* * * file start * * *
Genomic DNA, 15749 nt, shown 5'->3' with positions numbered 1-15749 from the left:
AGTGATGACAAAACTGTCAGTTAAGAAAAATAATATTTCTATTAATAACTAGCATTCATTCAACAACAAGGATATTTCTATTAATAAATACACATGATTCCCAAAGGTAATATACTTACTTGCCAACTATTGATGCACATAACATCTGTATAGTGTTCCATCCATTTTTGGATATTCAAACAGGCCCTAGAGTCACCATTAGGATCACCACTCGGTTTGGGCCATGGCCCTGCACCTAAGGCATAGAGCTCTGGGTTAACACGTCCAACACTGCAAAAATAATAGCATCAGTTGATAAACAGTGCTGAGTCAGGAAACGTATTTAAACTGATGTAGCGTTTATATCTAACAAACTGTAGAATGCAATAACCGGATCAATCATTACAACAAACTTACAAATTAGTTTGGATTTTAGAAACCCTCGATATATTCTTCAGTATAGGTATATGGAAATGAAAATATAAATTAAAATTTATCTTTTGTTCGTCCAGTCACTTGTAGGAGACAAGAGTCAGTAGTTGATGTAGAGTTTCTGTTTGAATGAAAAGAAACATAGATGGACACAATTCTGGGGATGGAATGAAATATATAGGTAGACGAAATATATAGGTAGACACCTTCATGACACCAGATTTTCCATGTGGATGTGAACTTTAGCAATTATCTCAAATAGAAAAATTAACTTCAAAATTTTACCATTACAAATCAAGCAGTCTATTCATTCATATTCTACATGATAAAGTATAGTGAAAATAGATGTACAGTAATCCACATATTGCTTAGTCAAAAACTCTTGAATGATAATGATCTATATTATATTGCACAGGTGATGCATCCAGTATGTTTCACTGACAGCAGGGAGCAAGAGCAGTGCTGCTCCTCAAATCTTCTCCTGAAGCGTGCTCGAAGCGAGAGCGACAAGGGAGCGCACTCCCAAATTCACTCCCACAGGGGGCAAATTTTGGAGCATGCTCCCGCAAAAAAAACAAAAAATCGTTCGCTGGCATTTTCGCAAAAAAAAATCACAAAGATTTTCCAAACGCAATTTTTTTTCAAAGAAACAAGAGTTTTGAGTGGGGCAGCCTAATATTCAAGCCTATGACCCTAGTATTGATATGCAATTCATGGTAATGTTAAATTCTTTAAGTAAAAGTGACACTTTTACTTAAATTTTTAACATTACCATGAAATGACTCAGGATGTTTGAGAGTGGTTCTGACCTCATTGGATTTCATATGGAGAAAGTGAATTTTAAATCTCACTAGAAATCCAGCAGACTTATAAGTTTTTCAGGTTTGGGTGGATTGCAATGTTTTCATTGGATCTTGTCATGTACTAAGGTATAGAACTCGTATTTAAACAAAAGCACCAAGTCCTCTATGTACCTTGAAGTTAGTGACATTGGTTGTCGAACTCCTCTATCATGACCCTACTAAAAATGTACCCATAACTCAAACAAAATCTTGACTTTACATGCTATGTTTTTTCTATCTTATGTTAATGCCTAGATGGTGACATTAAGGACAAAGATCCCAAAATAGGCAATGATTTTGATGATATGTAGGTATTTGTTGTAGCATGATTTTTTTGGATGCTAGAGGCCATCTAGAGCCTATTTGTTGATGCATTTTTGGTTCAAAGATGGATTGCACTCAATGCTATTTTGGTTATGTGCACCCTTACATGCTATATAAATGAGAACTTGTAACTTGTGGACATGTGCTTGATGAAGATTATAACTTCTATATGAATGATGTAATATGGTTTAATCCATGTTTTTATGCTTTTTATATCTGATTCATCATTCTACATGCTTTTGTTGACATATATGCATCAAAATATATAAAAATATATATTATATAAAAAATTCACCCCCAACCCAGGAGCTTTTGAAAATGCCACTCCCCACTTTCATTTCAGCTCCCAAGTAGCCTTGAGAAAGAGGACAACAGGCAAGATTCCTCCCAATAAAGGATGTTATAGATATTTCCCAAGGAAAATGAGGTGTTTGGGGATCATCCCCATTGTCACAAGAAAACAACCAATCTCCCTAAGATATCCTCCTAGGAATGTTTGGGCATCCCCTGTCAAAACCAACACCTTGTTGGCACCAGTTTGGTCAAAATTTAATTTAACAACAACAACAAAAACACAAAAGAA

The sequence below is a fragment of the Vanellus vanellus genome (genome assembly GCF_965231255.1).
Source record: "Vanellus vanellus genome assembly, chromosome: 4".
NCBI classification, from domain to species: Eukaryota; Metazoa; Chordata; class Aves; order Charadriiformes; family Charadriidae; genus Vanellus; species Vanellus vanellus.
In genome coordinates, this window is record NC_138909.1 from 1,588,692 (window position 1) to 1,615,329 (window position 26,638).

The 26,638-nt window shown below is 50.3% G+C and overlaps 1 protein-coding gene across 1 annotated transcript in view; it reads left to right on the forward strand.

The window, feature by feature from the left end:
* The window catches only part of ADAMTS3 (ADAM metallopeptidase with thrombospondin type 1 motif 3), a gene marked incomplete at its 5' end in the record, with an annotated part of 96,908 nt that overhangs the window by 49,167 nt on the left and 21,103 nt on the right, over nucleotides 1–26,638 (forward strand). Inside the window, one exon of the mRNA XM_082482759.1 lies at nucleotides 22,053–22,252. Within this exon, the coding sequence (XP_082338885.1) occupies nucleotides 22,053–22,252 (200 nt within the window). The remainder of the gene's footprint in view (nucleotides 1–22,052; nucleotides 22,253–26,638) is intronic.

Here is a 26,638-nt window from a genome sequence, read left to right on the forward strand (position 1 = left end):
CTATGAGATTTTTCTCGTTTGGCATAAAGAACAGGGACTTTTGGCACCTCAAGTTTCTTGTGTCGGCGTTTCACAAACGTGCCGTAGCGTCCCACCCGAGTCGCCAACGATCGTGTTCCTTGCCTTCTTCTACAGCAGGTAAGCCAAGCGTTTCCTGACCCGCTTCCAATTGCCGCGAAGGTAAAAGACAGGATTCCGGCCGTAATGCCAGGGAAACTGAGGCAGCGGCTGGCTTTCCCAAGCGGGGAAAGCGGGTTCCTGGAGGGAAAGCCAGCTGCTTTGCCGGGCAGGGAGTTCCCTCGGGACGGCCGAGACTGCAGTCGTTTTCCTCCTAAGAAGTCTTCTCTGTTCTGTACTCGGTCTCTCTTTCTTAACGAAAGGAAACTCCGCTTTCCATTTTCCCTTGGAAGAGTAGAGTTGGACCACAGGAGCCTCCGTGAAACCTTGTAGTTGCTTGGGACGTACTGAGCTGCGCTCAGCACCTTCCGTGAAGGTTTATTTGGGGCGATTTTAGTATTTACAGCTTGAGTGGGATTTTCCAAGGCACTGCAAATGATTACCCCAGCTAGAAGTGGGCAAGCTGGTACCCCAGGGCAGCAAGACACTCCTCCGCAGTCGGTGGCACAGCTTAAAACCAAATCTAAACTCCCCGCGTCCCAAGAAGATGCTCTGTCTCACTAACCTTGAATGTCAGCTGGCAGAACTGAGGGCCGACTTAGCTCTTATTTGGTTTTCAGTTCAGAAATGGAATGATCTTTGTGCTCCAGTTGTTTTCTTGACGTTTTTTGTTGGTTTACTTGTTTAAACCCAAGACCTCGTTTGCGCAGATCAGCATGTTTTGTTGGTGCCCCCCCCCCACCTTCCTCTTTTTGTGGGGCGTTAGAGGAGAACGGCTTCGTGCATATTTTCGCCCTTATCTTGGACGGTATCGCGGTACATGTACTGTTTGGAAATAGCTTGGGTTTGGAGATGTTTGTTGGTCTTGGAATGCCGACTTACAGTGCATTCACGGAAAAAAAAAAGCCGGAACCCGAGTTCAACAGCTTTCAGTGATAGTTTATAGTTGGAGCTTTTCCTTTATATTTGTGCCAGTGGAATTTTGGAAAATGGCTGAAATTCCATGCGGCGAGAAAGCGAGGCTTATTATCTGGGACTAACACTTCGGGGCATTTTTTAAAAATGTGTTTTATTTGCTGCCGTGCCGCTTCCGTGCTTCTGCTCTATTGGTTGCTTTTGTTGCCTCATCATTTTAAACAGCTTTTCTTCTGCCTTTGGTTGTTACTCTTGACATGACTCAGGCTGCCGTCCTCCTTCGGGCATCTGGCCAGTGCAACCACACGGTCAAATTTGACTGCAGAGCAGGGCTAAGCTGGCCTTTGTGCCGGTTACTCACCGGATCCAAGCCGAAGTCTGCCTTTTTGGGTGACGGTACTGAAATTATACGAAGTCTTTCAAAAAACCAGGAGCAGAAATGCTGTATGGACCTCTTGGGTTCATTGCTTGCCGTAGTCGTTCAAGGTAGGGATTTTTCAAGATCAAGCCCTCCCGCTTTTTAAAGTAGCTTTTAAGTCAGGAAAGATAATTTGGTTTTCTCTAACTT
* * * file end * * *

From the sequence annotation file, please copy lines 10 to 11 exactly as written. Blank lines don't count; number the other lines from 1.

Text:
Here is a 26,638-nt window from a genome sequence, read left to right on the forward strand (position 1 = left end):
CTATGAGATTTTTCTCGTTTGGCATAAAGAACAGGGACTTTTGGCACCTCAAGTTTCTTGTGTCGGCGTTTCACAAACGTGCCGTAGCGTCCCACCCGAGTCGCCAACGATCGTGTTCCTTGCCTTCTTCTACAGCAGGTAAGCCAAGCGTTTCCTGACCCGCTTCCAATTGCCGCGAAGGTAAAAGACAGGATTCCGGCCGTAATGCCAGGGAAACTGAGGCAGCGGCTGGCTTTCCCAAGCGGGGAAAGCGGGTTCCTGGAGGGAAAGCCAGCTGCTTTGCCGGGCAGGGAGTTCCCTCGGGACGGCCGAGACTGCAGTCGTTTTCCTCCTAAGAAGTCTTCTCTGTTCTGTACTCGGTCTCTCTTTCTTAACGAAAGGAAACTCCGCTTTCCATTTTCCCTTGGAAGAGTAGAGTTGGACCACAGGAGCCTCCGTGAAACCTTGTAGTTGCTTGGGACGTACTGAGCTGCGCTCAGCACCTTCCGTGAAGGTTTATTTGGGGCGATTTTAGTATTTACAGCTTGAGTGGGATTTTCCAAGGCACTGCAAATGATTACCCCAGCTAGAAGTGGGCAAGCTGGTACCCCAGGGCAGCAAGACACTCCTCCGCAGTCGGTGGCACAGCTTAAAACCAAATCTAAACTCCCCGCGTCCCAAGAAGATGCTCTGTCTCACTAACCTTGAATGTCAGCTGGCAGAACTGAGGGCCGACTTAGCTCTTATTTGGTTTTCAGTTCAGAAATGGAATGATCTTTGTGCTCCAGTTGTTTTCTTGACGTTTTTTGTTGGTTTACTTGTTTAAACCCAAGACCTCGTTTGCGCAGATCAGCATGTTTTGTTGGTGCCCCCCCCCCACCTTCCTCTTTTTGTGGGGCGTTAGAGGAGAACGGCTTCGTGCATATTTTCGCCCTTATCTTGGACGGTATCGCGGTACATGTACTGTTTGGAAATAGCTTGGGTTTGGAGATGTTTGTTGGTCTTGGAATGCCGACTTACAGTGCATTCACGGAAAAAAAAAAGCCGGAACCCGAGTTCAACAGCTTTCAGTGATAGTTTATAGTTGGAGCTTTTCCTTTATATTTGTGCCAGTGGAATTTTGGAAAATGGCTGAAATTCCATGCGGCGAGAAAGCGAGGCTTATTATCTGGGACTAACACTTCGGGGCATTTTTTAAAAATGTGTTTTATTTGCTGCCGTGCCGCTTCCGTGCTTCTGCTCTATTGGTTGCTTTTGTTGCCTCATCATTTTAAACAGCTTTTCTTCTGCCTTTGGTTGTTACTCTTGACATGACTCAGGCTGCCGTCCTCCTTCGGGCATCTGGCCAGTGCAACCACACGGTCAAATTTGACTGCAGAGCAGGGCTAAGCTGGCCTTTGTGCCGGTTACTCACCGGATCCAAGCCGAAGTCTGCCTTTTTGGGTGACGGTACTGAAATTATACGAAGTCTTTCAAAAAACCAGGAGCAGAAATGCTGTATGGACCTCTTGGGTTCATTGCTTGCCGTAGTCGTTCAAGGTAGGGATTTTTCAAGATCAAGCCCTCCCGCTTTTTAAAGTAGCTTTTAAGTCAGGAAAGATAATTTGGTTTTCTCTAACTT